Coping with Your Divorce’s Financial Impact – Part 2

Coping with Your Divorce’s Financial Impact – Part 2

 Division of Properties, Alimony Annapolis MDAs mentioned in Part 1, divorce can be devastating on finances. Being knowledgeable about your obligations and rights can decrease the costs and lessen the anguish of divorce. Part 2 will discuss Division of Property and Financial Impact.

Division of Property

Without a prenuptial agreement, state divorce laws determine how assets will be divided. Arizona, California, Idaho, Louisiana, Nevada, New Mexico, Texas, Washington, and Wisconsin are community property states. Thus, marital assets acquired by both divorcing spouses during their marriage are joint property and will be equally divided. Divorce laws of other states are based on “equitable distribution”, which does not always result in equal distribution. Tangible and intangible assets will be considered by the courts in the division of assets.

Marital Assets

Prior to meeting with a professional adviser or attorney, draft a list of marital assets, including real estate, vehicles, stocks, and other valuables, and determine their respective values. In addition, gather information regarding debt and liabilities. If applicable, determine the monthly child support necessary for customary expenses. In addition, secure documentation from your spouse’s employer that confirms salary, bonuses, vacation pay, and stock options. Do research on future income potential as well.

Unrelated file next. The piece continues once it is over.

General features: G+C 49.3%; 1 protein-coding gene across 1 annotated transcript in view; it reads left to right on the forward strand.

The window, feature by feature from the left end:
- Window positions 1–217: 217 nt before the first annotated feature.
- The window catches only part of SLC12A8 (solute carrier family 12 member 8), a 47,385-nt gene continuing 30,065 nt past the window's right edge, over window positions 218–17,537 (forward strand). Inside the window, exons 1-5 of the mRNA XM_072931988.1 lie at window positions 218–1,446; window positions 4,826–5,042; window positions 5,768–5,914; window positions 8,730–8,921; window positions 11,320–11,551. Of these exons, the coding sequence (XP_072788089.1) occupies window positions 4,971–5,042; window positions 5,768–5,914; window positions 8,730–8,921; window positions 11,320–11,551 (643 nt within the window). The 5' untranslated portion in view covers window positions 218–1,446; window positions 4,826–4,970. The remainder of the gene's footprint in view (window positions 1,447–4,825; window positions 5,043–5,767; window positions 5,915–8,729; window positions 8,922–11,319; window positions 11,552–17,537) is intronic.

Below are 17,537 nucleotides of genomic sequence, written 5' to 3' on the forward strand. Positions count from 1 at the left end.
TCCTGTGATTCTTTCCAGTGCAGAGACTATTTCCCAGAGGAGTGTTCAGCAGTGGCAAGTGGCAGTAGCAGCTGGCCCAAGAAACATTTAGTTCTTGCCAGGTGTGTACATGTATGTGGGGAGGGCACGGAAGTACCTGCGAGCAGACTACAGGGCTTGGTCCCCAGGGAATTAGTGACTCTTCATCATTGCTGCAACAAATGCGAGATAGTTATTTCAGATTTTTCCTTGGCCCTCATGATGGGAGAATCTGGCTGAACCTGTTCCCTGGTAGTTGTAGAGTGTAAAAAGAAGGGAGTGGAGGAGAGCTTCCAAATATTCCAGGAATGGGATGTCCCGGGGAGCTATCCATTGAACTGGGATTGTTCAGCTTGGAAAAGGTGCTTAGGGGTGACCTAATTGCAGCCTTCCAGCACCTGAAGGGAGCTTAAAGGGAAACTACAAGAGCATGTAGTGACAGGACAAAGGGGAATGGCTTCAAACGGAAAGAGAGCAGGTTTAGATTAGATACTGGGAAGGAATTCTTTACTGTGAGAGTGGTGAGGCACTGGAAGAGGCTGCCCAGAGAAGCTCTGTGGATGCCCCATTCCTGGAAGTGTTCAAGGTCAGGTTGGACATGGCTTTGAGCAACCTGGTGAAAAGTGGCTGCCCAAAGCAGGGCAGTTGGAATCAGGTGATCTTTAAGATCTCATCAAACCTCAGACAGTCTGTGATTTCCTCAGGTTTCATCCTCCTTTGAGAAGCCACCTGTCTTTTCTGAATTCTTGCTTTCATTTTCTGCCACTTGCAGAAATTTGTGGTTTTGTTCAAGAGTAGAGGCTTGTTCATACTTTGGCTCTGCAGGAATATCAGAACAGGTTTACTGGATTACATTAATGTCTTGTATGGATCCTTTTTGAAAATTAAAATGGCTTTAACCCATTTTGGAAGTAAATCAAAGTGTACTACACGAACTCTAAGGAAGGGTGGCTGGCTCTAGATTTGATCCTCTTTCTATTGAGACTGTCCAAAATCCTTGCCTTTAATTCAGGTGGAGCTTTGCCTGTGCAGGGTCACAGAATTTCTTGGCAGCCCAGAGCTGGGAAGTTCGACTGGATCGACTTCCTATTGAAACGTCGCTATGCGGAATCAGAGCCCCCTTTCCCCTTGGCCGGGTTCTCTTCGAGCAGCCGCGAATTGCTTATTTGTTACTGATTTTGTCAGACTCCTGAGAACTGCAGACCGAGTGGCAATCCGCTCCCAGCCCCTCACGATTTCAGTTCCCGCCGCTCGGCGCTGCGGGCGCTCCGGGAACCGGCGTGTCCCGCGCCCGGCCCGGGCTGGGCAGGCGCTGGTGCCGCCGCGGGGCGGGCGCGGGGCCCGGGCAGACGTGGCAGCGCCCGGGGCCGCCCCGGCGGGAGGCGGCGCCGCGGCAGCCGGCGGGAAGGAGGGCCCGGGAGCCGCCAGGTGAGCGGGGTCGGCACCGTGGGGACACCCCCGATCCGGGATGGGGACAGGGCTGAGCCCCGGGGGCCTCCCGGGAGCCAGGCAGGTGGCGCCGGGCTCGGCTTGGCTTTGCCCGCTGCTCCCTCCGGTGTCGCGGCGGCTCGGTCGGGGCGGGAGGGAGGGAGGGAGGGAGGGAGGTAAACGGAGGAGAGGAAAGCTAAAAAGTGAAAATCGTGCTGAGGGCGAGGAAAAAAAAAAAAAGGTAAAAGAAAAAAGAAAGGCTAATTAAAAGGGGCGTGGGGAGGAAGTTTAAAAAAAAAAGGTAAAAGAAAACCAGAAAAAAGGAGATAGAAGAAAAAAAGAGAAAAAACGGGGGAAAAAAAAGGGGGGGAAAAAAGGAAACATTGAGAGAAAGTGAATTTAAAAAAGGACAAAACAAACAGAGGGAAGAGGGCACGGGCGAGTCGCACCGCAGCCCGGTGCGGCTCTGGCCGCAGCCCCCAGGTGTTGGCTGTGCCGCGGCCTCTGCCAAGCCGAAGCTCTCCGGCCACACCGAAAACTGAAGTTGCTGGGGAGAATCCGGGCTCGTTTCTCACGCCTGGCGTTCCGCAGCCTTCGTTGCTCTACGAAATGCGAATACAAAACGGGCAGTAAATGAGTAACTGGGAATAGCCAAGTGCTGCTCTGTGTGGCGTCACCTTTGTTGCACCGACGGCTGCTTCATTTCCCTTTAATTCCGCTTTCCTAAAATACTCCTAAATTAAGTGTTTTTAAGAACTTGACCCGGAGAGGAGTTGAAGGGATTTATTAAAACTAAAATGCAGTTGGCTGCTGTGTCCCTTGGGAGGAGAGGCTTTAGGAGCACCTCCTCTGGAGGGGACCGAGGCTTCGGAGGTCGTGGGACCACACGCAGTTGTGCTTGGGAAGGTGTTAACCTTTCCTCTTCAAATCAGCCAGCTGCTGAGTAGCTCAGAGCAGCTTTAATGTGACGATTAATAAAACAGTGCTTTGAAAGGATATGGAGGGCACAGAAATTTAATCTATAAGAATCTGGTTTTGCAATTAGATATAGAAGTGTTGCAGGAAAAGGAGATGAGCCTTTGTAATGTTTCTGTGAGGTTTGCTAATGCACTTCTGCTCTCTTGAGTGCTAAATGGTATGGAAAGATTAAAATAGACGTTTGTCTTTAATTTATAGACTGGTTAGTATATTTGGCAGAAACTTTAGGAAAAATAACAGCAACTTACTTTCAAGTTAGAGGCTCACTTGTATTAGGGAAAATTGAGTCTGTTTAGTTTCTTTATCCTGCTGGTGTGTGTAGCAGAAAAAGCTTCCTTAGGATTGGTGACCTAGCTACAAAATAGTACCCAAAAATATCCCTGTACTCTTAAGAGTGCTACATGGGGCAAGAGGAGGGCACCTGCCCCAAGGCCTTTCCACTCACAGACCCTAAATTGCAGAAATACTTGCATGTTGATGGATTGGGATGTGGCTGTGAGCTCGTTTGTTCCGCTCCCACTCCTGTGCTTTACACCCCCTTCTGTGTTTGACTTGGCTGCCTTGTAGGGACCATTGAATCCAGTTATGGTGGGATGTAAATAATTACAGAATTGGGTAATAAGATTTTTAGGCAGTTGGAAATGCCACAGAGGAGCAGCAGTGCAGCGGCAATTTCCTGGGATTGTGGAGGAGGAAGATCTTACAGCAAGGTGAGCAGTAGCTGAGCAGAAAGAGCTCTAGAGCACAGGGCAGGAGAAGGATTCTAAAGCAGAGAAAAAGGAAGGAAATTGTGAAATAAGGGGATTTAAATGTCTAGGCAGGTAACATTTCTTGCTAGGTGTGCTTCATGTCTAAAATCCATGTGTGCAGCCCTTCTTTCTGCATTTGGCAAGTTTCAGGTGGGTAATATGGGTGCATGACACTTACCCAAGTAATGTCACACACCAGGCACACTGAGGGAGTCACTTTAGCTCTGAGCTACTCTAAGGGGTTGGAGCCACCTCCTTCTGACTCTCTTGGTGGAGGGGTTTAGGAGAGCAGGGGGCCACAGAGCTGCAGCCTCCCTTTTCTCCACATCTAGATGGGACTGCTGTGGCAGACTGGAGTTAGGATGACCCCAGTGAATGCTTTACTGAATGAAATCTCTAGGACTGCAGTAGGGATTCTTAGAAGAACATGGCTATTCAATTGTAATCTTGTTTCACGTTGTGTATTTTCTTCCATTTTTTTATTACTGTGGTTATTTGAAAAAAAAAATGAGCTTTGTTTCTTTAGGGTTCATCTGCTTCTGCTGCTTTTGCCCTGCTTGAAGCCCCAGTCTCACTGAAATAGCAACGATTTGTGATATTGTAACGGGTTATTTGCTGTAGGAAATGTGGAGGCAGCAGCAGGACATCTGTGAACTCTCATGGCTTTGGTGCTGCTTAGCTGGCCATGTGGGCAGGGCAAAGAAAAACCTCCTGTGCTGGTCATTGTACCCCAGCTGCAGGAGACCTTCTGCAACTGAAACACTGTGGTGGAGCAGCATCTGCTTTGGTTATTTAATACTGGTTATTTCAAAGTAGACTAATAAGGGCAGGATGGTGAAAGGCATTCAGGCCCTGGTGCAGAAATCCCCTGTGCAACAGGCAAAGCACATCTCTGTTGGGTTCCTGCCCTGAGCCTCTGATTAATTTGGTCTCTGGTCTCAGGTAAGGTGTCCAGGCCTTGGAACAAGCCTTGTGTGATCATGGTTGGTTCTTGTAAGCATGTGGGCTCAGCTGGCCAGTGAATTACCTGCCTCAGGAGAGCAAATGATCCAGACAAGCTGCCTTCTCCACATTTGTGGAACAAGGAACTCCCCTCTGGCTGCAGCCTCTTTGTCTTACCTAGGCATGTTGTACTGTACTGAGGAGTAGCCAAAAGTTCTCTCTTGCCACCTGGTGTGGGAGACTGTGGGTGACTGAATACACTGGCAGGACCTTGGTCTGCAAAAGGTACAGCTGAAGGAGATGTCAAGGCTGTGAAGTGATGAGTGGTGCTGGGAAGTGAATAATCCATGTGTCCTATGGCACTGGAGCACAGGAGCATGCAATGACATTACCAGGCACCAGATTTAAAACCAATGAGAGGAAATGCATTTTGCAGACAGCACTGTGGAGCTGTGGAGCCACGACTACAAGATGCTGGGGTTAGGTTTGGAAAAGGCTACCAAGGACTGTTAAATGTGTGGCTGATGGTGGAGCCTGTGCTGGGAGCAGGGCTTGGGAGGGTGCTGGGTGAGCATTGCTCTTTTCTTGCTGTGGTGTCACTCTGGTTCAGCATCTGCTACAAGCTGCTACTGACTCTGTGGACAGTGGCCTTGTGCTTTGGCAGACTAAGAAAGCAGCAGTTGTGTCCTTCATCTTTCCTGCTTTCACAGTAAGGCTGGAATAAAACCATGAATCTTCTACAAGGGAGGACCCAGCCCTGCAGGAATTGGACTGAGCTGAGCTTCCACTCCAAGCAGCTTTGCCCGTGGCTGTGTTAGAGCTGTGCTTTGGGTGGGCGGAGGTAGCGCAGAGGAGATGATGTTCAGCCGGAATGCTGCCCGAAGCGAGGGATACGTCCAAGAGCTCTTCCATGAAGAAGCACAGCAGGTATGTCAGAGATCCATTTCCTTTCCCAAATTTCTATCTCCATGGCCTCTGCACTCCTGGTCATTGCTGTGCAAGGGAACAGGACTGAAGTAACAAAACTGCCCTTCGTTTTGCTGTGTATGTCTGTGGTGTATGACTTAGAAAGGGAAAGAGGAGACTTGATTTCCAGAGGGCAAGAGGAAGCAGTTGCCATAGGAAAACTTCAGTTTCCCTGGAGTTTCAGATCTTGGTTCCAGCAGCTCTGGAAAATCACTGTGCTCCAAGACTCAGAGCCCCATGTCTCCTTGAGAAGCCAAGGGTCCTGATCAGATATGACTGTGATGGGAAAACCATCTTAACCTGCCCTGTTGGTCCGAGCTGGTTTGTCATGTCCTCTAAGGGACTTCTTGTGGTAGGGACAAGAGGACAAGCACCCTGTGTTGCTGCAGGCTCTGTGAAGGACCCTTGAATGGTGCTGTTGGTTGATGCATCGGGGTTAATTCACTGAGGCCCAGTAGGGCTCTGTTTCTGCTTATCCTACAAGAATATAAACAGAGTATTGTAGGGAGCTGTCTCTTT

Financial Impact

You should seriously consider consulting with an experienced divorce financial planner regarding an assessment of the value of your marital assets, tax consequences, and financial planning at the beginning of the process. If an amicable agreement cannot be reached, each spouse should retain their own divorce lawyer. Alternative dispute resolution methods, such as arbitration or mediation, would be less expensive and time consuming and court appearances won’t be required.

Self Protection

The best protection against divorce’s financial impact is prevention through a prenuptial agreement or remaining married. If neither is possible, self-education and self-protection will be necessary. The precautions below will help decrease the financial impact on you and your children.

When divorce is certain, joint bank and credit accounts must be closed, credit cards cancelled, and creditors notified. After the legal division of assets has occurred, you should revise names of ownership and beneficiaries where necessary, update your will, and check credit reports to ensure your spouse has not run up debts under your name since the separation or divorce.

Professional Guidance for Divorcing Individuals

John Faggio, CPA, CFP®, CDFA™, is a Financial Divorce Specialist. Faggio Financial helps divorcing individuals reach an equitable financial settlement in a professional, cost-effective, and expedient manner. Call (410) 884-4098 for John’s guidance today.

About the Author:

John Faggio is the managing director of Faggio Financial, LLC (www.divorce-finances.com), Maryland's only exclusive matrimonial finance practice. John is a CPA, a Certified Financial Planner® Professional, and a Certified Divorce Financial Analyst (CDFA®).

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